dot-com, dot-org or dot-tz? What does Tanzanian law say?

Maxence Melo charge sheet #3

The recent arrest of digital media entrepreneur Maxence Melo of JamiiForums.com raises serious questions and concerns about freedom of speech, but one relatively minor aspect of the case has potentially serious implications for a lot of people.

Among the charges laid against Melo was “management of a domain not registered in Tanzania.” This took observers by surprise; even many close followers of media and technology issues in Tanzania were unaware that it is now apparently illegal to operate a website that does not use a dot-tz domain. The relevant laws have actually been in place since 2011, however, and the government posted a notice in the press last year calling on people to adhere to it.

But since it has now come to wider attention, it’s worth asking some questions. In particular, what exactly does the law say? And more pertinently, should you be concerned if you manage a domain other than something.tz? *

The charge sheet (see above) points us in the direction of the answers. “Management of a domain not registered in Tanzania” is described as being contrary to section 79(c) of the Electronic and Postal Communications Act, No. 3 of 2010 (EPOCA), together with associated Regulations. These are public available documents (available here and here), so what do they say?

First, the act itself (excerpts) gives the Tanzania Communications Regulatory Authority (TCRA) the overall mandate to:

“regulate all electronic communication numbering and electronic addresses and ensure efficient use by … performing an oversight role on the management of country’s code Top Level Domain (ccTLD).” (79(c))

The regulations (excerpts) go a lot further:

“Any public or business entity in Tanzania shall register and use domains with country’s ccTLD, the dot-tz.” (10)

“Dot-tz Electronic Communications shall be used for all official correspondences unless where proved technically not possible.” (10(2))

“A person who contravenes or fails to comply with the provisions of these regulations commits an offence and shall upon conviction be liable to a fine of not less than five million Tanzanian shillings or to imprisonment for a term of not less than 12 months or to both.” (17(4))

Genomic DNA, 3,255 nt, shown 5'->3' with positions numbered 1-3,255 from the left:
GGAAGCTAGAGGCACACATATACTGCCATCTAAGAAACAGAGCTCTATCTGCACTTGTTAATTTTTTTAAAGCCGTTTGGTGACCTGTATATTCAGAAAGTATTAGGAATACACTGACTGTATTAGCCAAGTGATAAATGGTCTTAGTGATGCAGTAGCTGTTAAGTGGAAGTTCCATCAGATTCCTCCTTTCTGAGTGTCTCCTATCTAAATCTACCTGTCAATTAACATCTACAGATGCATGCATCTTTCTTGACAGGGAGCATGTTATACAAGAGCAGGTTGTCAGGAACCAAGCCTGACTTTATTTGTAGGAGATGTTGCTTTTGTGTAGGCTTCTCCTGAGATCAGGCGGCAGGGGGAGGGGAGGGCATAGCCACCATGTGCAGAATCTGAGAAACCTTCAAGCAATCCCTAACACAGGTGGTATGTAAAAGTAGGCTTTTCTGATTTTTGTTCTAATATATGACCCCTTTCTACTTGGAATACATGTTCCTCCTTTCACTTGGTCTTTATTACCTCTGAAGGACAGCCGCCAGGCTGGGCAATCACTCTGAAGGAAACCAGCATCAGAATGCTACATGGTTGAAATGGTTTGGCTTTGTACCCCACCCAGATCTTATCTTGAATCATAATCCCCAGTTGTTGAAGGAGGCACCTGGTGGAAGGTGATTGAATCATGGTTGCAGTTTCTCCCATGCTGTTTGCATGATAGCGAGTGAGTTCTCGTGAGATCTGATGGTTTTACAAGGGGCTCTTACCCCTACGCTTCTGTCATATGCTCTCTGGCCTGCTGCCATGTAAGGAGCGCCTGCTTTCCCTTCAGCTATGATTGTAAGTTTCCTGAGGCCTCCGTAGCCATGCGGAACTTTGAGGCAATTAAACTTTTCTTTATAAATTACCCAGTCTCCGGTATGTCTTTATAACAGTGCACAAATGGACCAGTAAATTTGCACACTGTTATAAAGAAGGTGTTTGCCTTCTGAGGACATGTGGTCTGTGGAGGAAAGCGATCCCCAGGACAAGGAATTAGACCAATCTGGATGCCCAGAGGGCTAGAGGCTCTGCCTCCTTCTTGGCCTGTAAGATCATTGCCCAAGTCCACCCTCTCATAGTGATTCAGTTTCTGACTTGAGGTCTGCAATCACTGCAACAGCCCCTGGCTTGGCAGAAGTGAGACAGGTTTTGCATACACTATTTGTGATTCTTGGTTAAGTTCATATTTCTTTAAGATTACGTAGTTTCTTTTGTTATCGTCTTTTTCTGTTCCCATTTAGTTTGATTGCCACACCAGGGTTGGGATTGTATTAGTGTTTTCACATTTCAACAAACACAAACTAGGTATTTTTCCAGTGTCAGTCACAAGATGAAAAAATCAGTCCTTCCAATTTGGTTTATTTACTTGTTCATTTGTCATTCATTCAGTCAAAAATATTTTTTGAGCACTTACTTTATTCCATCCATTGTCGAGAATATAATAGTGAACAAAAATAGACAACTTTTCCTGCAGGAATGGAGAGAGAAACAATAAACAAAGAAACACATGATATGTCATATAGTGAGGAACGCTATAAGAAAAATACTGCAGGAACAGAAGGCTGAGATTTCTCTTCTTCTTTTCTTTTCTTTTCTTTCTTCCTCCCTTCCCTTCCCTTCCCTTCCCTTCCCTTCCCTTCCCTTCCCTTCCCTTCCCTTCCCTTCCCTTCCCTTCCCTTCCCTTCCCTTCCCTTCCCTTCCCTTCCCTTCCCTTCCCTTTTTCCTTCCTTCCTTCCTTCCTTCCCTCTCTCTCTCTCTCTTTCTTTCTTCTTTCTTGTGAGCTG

My reading is that there is a lot of room for interpretation here. I have five questions:

1. Does the regulation really apply to “any public or business entity in Tanzania”, as it says?

The regulations would seem to apply even to such folks as DFID and the World Bank, as well as Statoil, etc. It is not limited to entities that are headquartered or even registered in Tanzania. And at the other end of the scale, it is not even limited to entities with an online presence – it would seem to apply also to every small business, which might not even want a website? 

2. Is it acceptable to “register and use” a dot-tz domain alongside a dot-com or dot-org domain?

This is what some organisations do – Acacia Mining, for example, and indeed Twaweza – though not JamiiForums. The regulations do not state that only dot-tz domains should be used, which suggests that this approach is acceptable, but I cannot be certain that this interpretation would be shared by the police, TRCA and the courts.

3. Does “official correspondences” include official letters (and more?) sent by private entities?

If so, this would have potentially major implications for many organisations. I have not found a definition of “official correspondences” anywhere in EPOCA or its regulations.

4. Is it legally acceptable for regulations to go so far beyond what is stated in the act?

An “oversight role” suggests a fairly hands-off approach, but the regulations go a lot further. My understanding of regulations is that they explain how an Act is to be implemented, rather than extending the law into an area not covered by the act itself, which seems to be the case here.

5. Does it matter if the law is not applied equally to everyone?

JamiiForums operate their site on a dot-com domain, but so do a lot of others. A few minutes online found several Tanzanian sites operating on dot-com or dot-org addresses, including several government agencies**:

If these organisations and public figures are seemingly allowed to use dot-com / dot-org domains, why not JamiiForums as well?

Let me leave it there. But before I go, and before anyone points out that “mtega.com” should perhaps also be on the list above, let me clarify that I am not in Tanzania.

 


* I am not a lawyer, and so you should not depend on this analysis as being 100% correct. In particular, I cannot be held liable for the consequences of acting on information in this post. It is my best effort at interpretation, but if you have concerns, please seek proper legal advice.

** All these links were correct at the time when Maxence Melo was charged, and at the time of publication of this post.